School Library Journal ReviewGr 8 UpAn initial biographical essay and closing chronology introduce Fitzgerald, his era, and his place in American literature. "For Further Research" includes Web site sources and provides helpful primary and secondary references. Spanning more than 50 years of criticism, the 19 pithy essays, one by Fitzgerald himself, are divided into three chapters that successively focus on Gatsby's character, American culture, and literary structure. Additional quotes, boxed and placed throughout the text, provide additional support for the authors' positions. There is little overlap of other Fitzgerald or Gatsby volumes in similar series, and although comparable titles written by one author exist, this volume's multi-authored critiques afford a highly varied, even conflicting, dialogue that's necessary for stimulating classroom discussion.Kate Foldy, Carnegie Library of Pittsburgh (c) Copyright 2010. Library Journals LLC, a wholly owned subsidiary of Media Source, Inc. No redistribution permitted.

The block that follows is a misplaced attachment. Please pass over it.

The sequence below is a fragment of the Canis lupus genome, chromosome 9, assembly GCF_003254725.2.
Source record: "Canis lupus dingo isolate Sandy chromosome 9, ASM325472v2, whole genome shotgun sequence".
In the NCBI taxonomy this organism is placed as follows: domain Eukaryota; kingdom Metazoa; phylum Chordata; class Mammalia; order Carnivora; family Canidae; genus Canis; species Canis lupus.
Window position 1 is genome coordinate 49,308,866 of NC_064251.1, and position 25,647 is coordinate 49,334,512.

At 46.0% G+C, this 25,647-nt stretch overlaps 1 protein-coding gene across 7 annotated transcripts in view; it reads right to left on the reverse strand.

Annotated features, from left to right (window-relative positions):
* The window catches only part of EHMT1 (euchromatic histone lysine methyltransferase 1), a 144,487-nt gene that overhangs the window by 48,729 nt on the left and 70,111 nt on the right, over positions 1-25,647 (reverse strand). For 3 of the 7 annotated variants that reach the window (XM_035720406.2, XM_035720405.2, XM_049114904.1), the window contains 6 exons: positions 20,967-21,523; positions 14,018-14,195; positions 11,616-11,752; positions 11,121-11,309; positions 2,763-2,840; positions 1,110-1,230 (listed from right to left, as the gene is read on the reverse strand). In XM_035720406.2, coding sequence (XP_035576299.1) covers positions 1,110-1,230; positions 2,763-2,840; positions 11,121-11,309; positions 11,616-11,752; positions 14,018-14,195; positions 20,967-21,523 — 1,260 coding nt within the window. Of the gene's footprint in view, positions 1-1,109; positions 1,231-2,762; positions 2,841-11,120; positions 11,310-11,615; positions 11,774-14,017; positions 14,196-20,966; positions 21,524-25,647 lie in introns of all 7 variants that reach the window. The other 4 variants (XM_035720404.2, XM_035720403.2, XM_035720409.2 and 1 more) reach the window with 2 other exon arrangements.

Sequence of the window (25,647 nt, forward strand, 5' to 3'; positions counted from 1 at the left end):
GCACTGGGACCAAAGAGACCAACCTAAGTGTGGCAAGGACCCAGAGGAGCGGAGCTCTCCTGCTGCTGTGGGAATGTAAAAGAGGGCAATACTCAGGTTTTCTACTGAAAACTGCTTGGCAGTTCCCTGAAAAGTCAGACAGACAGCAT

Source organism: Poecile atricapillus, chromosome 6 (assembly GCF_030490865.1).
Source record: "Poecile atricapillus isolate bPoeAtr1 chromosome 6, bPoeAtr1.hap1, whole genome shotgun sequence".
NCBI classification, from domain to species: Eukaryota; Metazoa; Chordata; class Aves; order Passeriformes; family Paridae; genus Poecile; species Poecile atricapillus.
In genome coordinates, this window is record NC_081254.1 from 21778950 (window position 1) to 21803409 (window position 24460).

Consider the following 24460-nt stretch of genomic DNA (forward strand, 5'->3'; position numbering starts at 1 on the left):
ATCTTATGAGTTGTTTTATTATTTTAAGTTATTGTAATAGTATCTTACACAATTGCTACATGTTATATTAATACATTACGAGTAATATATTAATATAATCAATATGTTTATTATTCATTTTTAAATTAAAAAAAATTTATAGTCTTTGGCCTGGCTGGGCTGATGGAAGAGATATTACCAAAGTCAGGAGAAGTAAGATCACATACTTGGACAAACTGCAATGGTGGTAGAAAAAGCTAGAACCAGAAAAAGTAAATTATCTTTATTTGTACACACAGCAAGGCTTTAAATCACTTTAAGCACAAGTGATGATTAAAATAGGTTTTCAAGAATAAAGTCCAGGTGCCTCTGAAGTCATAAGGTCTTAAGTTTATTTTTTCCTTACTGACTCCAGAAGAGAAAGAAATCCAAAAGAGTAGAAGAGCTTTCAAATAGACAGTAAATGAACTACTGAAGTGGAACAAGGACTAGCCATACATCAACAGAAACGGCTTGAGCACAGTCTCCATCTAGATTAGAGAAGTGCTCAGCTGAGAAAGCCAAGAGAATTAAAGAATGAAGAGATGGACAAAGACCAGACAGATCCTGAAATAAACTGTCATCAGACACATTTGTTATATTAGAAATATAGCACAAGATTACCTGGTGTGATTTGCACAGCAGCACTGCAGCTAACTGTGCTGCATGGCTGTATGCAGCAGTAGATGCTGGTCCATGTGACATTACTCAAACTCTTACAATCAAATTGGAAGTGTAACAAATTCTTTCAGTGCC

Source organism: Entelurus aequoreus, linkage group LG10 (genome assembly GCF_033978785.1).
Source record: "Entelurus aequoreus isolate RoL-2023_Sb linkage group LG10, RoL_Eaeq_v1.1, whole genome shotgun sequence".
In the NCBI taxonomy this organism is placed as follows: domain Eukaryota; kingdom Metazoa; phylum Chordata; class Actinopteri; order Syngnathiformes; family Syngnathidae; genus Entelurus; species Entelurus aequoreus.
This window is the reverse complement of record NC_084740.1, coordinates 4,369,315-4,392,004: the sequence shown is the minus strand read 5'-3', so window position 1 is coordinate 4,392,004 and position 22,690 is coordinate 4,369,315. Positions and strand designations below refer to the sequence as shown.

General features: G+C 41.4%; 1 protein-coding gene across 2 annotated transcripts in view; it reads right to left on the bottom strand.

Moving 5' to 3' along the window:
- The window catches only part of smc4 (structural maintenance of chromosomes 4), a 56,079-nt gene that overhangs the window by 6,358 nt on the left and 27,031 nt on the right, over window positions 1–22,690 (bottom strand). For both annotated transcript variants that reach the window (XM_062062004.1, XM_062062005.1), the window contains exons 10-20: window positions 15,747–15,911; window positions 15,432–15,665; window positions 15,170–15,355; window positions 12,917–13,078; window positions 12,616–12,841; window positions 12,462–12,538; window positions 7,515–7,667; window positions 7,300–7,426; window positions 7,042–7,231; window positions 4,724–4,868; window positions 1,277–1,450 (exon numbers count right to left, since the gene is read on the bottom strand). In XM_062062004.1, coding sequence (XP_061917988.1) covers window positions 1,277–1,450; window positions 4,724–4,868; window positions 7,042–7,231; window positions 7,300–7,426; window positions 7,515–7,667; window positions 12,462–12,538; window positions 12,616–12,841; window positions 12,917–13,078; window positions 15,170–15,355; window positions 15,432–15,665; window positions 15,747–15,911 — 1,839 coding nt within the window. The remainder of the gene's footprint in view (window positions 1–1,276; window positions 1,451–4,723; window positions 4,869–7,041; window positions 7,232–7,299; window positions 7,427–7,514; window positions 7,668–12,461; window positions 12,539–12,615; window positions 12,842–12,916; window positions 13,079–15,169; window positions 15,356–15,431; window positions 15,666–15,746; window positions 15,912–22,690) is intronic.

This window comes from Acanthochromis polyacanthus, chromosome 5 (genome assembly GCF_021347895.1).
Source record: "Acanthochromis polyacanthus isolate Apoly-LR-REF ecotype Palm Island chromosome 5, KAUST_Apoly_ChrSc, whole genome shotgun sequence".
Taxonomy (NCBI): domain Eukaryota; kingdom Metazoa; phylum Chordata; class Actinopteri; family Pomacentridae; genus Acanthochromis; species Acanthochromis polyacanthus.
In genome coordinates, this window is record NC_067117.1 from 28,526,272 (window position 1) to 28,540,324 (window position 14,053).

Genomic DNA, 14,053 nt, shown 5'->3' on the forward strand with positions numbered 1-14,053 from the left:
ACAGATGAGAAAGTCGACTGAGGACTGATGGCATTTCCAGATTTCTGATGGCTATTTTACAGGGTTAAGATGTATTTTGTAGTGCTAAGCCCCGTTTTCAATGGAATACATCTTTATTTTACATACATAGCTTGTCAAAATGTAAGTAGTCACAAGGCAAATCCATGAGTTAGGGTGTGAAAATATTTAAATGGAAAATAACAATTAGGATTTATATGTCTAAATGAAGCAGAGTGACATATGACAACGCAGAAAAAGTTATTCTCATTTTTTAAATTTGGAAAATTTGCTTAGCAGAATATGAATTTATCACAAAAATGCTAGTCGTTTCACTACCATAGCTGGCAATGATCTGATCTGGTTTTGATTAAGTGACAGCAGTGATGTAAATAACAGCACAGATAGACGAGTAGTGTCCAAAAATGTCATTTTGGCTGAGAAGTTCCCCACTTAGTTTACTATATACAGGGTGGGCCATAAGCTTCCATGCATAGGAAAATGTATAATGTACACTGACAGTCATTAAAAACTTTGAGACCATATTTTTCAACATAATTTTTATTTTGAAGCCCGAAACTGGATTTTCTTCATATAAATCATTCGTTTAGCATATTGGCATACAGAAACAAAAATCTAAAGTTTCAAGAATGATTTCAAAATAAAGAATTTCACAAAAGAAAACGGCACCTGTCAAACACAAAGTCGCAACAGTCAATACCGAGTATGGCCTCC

CHOICE ReviewThis fine critical edition of The Great Gatsby is a desirable acquisition for all university libraries and will prove quite useful to both scholars and college students. Editor Bruccoli, a preeminent Fitzgerald scholar, has made numerous appropriate changes in the original text, many of them desired by Fitzgerald but overlooked in the haste with which the 1925 edition was rushed into print. The scholarly apparatus is accessible and often fascinating. Stages of composition and revision from manuscript through galleys are explained chronologically. Substantive emendations and typographical "accidentals" are catalogued. Explanatory notes are succinctly provided throughout the text. Various appendixes dealing with the novel's early titles, dust-jacket illustrations, chronology, and the geography of East and West Egg (with illustrative maps) are provided, as are facsimiles of sample manuscript and galley pages. Throughout, the editor explains and justifies the difficult decisions he has made as to what to change and what to let stand. In sum, this is a meticulous and necessary work of scholarship, a valuable addition to Fitzgerald studies and to any library.-B. H. Leeds, Central Connecticut State University